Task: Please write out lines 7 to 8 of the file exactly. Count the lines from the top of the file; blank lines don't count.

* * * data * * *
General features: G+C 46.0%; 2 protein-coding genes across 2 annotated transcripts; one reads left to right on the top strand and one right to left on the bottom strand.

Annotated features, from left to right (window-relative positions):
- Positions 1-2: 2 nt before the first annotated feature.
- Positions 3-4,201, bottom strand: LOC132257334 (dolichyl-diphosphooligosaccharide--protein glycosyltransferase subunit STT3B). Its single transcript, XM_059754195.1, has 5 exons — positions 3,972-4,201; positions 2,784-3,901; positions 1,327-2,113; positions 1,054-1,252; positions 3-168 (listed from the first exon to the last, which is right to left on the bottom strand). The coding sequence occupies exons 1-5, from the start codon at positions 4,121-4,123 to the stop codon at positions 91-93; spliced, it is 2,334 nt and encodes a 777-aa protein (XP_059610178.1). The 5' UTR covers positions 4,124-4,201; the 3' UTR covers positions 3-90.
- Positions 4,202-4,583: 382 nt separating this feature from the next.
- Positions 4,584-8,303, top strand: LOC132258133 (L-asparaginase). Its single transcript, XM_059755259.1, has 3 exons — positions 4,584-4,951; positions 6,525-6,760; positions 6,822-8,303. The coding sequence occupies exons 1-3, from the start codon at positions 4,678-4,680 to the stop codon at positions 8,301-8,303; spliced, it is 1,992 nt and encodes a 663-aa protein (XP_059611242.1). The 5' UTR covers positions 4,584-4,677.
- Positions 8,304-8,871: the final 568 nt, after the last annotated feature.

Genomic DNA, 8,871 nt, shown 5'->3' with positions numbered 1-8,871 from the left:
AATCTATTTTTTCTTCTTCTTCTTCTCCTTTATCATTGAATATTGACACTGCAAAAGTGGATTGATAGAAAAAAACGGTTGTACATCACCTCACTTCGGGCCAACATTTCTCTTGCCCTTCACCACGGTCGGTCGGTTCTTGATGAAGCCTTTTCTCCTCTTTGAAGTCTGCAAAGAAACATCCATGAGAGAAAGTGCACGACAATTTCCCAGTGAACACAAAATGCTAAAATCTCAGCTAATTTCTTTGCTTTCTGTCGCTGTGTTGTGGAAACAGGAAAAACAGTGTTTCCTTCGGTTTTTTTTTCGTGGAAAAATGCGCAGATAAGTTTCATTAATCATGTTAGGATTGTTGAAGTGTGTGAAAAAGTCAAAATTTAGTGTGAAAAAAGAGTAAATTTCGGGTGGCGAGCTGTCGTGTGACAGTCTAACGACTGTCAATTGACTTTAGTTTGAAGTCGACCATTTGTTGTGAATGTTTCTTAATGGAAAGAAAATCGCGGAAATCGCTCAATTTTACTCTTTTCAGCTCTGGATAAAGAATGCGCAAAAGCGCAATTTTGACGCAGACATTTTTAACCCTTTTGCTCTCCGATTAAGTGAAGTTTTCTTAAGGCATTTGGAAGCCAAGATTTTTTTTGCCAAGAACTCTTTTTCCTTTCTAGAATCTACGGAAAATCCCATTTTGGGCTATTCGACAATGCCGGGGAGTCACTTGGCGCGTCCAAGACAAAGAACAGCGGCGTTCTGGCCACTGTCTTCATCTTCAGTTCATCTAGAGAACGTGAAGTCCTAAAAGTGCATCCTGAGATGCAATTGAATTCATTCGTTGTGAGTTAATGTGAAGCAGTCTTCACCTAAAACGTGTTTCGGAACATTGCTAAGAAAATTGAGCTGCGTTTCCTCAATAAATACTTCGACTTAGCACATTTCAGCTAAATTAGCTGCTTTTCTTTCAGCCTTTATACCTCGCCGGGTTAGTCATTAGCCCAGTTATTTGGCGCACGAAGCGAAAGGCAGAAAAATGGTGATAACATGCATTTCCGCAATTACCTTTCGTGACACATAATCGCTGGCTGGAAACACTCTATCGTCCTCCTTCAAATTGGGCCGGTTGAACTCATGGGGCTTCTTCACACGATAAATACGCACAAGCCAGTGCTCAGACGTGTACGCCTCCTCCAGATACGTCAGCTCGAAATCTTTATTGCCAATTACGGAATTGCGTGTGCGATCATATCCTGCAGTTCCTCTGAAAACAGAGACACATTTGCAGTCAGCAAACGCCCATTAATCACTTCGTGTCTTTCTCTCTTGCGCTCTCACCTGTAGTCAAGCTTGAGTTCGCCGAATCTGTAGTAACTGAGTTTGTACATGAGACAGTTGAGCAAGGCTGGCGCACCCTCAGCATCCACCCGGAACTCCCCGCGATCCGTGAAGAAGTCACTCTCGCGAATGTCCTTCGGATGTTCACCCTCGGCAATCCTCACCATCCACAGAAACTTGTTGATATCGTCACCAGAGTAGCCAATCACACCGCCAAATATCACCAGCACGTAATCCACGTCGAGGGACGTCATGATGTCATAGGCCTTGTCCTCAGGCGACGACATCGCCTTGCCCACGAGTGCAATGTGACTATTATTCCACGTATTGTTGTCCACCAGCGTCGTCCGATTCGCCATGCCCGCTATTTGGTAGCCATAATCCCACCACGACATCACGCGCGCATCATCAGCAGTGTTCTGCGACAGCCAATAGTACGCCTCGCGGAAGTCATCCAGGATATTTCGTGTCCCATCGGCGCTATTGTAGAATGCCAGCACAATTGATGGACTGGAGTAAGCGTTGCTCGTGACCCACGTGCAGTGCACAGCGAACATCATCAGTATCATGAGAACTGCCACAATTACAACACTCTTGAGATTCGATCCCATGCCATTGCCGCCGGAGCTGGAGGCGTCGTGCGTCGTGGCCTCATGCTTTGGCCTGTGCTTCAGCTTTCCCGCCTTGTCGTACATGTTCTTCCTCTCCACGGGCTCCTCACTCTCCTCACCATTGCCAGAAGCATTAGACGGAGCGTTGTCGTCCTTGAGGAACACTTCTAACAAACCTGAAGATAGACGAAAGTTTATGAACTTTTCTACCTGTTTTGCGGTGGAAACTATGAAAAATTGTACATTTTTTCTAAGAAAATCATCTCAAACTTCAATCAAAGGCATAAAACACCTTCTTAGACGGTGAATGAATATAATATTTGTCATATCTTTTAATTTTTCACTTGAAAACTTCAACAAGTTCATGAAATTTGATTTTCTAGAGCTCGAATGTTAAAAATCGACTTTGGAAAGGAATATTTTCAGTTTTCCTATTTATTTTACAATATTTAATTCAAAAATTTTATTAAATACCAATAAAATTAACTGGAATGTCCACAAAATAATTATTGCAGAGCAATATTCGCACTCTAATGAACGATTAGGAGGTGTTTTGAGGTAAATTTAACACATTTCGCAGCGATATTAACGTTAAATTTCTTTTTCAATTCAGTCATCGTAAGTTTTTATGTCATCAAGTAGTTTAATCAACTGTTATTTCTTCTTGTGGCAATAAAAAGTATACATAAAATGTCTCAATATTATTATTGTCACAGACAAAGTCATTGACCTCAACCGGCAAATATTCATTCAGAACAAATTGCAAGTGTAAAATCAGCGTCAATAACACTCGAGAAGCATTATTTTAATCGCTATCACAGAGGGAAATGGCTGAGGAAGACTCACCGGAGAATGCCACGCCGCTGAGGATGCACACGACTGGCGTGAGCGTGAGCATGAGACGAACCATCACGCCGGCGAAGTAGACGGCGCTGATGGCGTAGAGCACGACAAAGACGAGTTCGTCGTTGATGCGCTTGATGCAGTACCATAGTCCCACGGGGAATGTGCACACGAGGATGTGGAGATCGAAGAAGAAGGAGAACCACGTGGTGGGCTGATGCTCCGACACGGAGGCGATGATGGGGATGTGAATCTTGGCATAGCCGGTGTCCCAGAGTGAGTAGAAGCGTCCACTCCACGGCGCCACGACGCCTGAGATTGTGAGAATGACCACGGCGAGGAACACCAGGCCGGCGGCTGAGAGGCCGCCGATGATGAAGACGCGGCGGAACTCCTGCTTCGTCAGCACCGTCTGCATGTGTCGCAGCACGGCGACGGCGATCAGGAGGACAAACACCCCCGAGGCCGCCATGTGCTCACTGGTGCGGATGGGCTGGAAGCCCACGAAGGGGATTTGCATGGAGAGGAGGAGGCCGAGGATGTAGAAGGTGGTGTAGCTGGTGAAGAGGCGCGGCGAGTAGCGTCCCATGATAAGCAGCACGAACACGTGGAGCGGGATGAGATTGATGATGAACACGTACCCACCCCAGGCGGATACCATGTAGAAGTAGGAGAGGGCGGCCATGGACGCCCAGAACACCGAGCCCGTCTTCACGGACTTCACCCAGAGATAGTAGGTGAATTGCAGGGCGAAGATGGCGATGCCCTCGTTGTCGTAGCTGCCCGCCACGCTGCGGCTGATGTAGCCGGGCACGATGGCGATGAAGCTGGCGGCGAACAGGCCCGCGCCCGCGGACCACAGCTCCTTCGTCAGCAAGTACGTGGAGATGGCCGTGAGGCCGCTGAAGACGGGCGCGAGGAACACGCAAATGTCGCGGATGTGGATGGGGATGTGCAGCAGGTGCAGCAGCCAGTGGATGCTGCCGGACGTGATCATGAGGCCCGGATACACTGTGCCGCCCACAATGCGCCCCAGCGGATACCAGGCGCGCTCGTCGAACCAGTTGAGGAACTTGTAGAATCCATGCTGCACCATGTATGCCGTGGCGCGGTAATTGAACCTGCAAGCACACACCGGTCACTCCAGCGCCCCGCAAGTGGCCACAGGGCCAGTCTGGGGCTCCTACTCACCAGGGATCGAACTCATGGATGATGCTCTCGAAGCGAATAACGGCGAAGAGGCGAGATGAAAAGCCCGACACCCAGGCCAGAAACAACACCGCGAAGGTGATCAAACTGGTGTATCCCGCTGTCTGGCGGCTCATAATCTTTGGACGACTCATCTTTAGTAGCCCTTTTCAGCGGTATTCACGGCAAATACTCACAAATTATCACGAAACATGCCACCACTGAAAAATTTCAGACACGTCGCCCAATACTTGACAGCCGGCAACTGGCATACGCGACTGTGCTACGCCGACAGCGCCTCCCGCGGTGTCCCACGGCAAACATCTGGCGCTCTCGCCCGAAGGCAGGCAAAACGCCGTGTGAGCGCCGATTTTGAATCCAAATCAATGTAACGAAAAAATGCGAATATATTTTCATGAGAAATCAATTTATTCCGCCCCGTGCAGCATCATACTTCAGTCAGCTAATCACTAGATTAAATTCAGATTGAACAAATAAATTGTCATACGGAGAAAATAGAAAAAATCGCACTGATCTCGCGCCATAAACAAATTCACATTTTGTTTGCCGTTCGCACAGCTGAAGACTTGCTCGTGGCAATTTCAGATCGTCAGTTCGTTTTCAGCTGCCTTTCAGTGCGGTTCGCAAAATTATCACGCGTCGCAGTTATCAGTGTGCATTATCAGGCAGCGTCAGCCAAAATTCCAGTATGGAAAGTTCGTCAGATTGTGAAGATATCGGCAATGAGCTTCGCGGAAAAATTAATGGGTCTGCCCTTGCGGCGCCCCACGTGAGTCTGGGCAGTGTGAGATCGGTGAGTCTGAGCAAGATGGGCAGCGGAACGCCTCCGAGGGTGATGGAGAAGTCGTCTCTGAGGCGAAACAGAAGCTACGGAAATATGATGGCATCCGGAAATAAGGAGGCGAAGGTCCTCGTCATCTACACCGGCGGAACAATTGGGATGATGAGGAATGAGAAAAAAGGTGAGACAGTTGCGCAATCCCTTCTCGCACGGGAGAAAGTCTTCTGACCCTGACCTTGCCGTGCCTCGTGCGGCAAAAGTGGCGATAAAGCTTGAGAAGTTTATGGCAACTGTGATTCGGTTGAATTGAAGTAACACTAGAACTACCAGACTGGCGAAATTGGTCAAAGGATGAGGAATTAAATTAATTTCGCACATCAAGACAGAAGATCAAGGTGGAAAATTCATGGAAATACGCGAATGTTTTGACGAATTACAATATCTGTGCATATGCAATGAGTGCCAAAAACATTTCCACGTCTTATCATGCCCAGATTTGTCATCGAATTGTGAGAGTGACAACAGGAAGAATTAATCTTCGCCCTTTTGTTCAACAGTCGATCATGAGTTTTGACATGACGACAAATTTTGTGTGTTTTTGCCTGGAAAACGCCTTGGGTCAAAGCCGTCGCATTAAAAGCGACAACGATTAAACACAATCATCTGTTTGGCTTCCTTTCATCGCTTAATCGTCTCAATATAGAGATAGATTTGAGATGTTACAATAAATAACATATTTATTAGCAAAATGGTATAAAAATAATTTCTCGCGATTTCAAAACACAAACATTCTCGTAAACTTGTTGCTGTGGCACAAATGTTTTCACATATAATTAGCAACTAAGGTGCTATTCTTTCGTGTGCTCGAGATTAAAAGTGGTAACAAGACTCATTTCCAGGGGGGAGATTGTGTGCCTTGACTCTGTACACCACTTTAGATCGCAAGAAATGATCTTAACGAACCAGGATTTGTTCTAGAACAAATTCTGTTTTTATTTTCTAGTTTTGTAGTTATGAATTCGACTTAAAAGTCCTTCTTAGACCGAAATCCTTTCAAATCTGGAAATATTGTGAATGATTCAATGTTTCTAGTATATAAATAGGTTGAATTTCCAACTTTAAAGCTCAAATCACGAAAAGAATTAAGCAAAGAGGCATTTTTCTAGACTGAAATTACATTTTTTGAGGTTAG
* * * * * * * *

- Positions 8,304-8,871: the final 568 nt, after the last annotated feature.

Genomic DNA, 8,871 nt, shown 5'->3' with positions numbered 1-8,871 from the left: